Such concerns have led to action. Informed by the work of UC researchers, in 2007 the California Environmental Protection Agency launched an ambitious Green Chemistry Initiative, designed to spur the innovation of chemicals and products that are safer for human health and the environment.


Michael Wilson

One initiative goal is to prevent the unintended health consequences of chemical substitutions. UC Berkeley research scientist Michael Wilson studied auto mechanics disabled by a neurotoxic blend of hexane and acetone used as a brake cleaner. The product had been substituted for chlorinated solvents phased out for their contribution to dioxin pollution. The next reformulation was no better: Hexane was swapped out for bromopropane, known to cause sterility, Wilson said.

"The current approach to managing chemicals is akin to an emergency response system, which is not enough. You also need to have a prevention system in place," Wilson said.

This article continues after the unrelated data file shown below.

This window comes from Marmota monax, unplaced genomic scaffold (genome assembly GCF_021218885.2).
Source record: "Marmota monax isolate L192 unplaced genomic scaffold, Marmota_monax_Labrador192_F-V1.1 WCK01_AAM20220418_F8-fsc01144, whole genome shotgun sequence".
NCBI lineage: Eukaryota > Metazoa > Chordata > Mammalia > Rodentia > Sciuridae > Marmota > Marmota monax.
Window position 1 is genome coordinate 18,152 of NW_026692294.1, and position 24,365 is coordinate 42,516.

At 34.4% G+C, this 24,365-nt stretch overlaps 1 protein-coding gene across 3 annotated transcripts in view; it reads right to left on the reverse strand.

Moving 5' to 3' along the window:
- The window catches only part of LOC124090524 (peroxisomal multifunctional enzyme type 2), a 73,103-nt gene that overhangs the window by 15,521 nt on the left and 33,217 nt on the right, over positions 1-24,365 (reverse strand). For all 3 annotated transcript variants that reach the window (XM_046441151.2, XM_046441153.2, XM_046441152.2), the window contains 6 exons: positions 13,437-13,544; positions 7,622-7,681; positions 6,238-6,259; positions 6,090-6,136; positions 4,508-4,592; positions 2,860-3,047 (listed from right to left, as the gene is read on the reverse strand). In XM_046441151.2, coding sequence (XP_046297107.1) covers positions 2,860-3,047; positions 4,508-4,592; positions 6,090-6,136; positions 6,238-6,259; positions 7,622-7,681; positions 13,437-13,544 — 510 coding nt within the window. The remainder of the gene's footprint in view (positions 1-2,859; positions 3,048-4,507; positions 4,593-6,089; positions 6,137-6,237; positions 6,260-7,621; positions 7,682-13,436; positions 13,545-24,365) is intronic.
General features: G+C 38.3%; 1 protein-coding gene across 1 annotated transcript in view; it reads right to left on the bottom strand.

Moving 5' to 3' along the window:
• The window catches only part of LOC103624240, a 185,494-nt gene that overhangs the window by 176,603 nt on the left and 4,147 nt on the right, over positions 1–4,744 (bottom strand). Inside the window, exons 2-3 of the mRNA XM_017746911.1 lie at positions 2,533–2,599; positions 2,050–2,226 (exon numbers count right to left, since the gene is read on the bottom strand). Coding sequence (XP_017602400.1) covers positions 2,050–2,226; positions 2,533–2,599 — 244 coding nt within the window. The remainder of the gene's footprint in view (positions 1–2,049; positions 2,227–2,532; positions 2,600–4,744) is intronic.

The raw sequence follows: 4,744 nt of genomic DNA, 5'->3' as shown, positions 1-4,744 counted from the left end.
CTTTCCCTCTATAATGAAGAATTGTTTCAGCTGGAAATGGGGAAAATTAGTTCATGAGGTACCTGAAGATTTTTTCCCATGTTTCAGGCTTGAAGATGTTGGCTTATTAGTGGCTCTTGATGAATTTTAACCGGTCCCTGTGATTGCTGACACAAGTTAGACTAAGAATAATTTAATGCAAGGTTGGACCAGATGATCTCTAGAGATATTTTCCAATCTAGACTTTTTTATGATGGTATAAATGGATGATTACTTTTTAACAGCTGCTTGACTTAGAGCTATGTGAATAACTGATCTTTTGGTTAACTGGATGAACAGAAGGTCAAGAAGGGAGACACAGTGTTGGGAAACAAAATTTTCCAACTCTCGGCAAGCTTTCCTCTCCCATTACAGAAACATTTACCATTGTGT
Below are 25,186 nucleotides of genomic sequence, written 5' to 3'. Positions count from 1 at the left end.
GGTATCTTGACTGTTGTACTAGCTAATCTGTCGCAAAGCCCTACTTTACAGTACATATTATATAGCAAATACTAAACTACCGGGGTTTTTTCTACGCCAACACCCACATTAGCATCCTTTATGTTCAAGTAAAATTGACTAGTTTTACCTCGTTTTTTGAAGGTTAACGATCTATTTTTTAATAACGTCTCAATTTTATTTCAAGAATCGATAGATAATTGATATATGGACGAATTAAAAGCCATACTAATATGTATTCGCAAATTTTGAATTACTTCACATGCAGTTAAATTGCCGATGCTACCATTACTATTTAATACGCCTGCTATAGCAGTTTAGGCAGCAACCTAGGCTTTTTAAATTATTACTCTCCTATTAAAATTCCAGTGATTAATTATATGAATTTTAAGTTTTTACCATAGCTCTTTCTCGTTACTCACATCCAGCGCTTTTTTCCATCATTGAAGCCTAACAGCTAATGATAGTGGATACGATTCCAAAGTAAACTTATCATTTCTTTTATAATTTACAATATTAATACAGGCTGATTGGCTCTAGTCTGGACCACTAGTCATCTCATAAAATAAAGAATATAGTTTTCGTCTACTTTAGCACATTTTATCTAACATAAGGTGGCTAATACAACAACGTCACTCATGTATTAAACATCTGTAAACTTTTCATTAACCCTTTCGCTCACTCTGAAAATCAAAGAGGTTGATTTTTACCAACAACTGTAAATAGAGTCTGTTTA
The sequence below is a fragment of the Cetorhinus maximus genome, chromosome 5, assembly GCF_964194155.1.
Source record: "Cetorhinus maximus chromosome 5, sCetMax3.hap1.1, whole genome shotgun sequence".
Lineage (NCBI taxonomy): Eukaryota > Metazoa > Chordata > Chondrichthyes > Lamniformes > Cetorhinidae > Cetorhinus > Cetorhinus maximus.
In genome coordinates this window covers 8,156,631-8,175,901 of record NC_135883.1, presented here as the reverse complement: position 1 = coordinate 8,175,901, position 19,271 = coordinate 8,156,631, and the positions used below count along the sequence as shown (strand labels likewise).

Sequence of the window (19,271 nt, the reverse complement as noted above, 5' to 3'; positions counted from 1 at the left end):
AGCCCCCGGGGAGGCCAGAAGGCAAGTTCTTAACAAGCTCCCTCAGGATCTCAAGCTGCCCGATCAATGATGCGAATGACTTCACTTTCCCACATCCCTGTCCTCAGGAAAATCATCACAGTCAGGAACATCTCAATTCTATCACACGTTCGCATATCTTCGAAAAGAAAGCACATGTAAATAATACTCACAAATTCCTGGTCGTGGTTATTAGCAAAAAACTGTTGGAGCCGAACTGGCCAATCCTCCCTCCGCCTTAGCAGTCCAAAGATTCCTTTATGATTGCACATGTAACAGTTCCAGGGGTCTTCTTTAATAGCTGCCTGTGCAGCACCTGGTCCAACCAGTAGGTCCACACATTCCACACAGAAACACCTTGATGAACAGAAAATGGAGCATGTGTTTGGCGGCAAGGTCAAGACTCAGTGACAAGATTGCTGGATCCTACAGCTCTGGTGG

That's starting. In 2008, following recommendations from California EPA's Green Chemistry Initiative, the Legislature passed two landmark bills to create an online toxic clearinghouse and accelerate the quest for safer products. These efforts were prompted by a 2006 green chemistry report authored by Wilson that the Legislature requested and a second report authored by Schwarzman, Wilson and UCLA colleagues, which outlined the case for transforming chemical management policies.

Chemistry education also is going green. In 2009, UC Berkeley established the Berkeley Center for Green Chemistry, a collaboration of the colleges of chemistry and natural resources and schools of business, law and public health, the first multidisciplinary approach to research, education and engagement in sustainable chemistry practice. The center, which recently received a $500,000 curriculum development award from the state, will train the next generation of synthetic chemists, chemical engineers, business leaders and policymakers to design products and make decisions that are better for the environment and human health.